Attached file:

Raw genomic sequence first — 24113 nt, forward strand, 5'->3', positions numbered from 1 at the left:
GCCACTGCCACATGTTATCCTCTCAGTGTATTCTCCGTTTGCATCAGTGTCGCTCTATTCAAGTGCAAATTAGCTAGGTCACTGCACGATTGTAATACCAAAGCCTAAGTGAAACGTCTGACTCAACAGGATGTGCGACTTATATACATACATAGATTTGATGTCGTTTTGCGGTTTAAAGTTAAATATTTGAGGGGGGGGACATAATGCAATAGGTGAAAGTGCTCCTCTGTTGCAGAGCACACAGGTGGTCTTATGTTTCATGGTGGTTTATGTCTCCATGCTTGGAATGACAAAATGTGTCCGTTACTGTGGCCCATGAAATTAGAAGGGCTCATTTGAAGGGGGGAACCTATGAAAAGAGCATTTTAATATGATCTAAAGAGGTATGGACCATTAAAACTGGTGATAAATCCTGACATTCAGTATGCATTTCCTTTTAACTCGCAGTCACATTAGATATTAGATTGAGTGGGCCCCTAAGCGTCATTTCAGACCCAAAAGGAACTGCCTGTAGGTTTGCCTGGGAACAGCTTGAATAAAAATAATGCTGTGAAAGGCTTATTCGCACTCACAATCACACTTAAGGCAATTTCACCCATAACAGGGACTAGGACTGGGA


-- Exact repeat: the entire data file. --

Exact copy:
Raw genomic sequence first — 24113 nt, forward strand, 5'->3', positions numbered from 1 at the left:
GCCACTGCCACATGTTATCCTCTCAGTGTATTCTCCGTTTGCATCAGTGTCGCTCTATTCAAGTGCAAATTAGCTAGGTCACTGCACGATTGTAATACCAAAGCCTAAGTGAAACGTCTGACTCAACAGGATGTGCGACTTATATACATACATAGATTTGATGTCGTTTTGCGGTTTAAAGTTAAATATTTGAGGGGGGGGACATAATGCAATAGGTGAAAGTGCTCCTCTGTTGCAGAGCACACAGGTGGTCTTATGTTTCATGGTGGTTTATGTCTCCATGCTTGGAATGACAAAATGTGTCCGTTACTGTGGCCCATGAAATTAGAAGGGCTCATTTGAAGGGGGGAACCTATGAAAAGAGCATTTTAATATGATCTAAAGAGGTATGGACCATTAAAACTGGTGATAAATCCTGACATTCAGTATGCATTTCCTTTTAACTCGCAGTCACATTAGATATTAGATTGAGTGGGCCCCTAAGCGTCATTTCAGACCCAAAAGGAACTGCCTGTAGGTTTGCCTGGGAACAGCTTGAATAAAAATAATGCTGTGAAAGGCTTATTCGCACTCACAATCACACTTAAGGCAATTTCACCCATAACAGGGACTAGGACTGGGA